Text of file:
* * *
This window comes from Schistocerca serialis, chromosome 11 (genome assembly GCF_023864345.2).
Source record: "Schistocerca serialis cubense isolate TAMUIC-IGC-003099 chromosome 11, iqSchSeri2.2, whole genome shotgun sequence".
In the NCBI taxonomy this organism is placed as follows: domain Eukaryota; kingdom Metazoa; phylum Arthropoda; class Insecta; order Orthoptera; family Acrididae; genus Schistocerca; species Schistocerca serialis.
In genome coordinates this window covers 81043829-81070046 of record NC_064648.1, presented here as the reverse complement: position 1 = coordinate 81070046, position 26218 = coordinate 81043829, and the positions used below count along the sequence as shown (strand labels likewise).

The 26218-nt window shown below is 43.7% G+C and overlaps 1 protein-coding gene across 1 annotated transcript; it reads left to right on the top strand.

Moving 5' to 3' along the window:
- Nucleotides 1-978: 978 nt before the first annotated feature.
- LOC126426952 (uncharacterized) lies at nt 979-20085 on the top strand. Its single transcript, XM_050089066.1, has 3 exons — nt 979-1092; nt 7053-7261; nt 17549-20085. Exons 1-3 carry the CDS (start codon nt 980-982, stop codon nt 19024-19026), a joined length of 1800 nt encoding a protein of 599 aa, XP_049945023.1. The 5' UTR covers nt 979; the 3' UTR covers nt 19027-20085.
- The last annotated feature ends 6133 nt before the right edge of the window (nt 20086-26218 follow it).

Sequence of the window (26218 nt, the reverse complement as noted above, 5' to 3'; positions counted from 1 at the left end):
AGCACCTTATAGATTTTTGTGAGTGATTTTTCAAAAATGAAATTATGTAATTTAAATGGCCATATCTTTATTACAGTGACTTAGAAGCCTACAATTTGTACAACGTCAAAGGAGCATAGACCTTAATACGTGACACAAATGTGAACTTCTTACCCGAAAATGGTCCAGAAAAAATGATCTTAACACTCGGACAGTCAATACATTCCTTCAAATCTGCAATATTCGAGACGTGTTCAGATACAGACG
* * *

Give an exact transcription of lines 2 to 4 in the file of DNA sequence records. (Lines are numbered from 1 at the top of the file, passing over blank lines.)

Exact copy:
Source record: "Schistocerca serialis cubense isolate TAMUIC-IGC-003099 chromosome 11, iqSchSeri2.2, whole genome shotgun sequence".
In the NCBI taxonomy this organism is placed as follows: domain Eukaryota; kingdom Metazoa; phylum Arthropoda; class Insecta; order Orthoptera; family Acrididae; genus Schistocerca; species Schistocerca serialis.
In genome coordinates this window covers 81043829-81070046 of record NC_064648.1, presented here as the reverse complement: position 1 = coordinate 81070046, position 26218 = coordinate 81043829, and the positions used below count along the sequence as shown (strand labels likewise).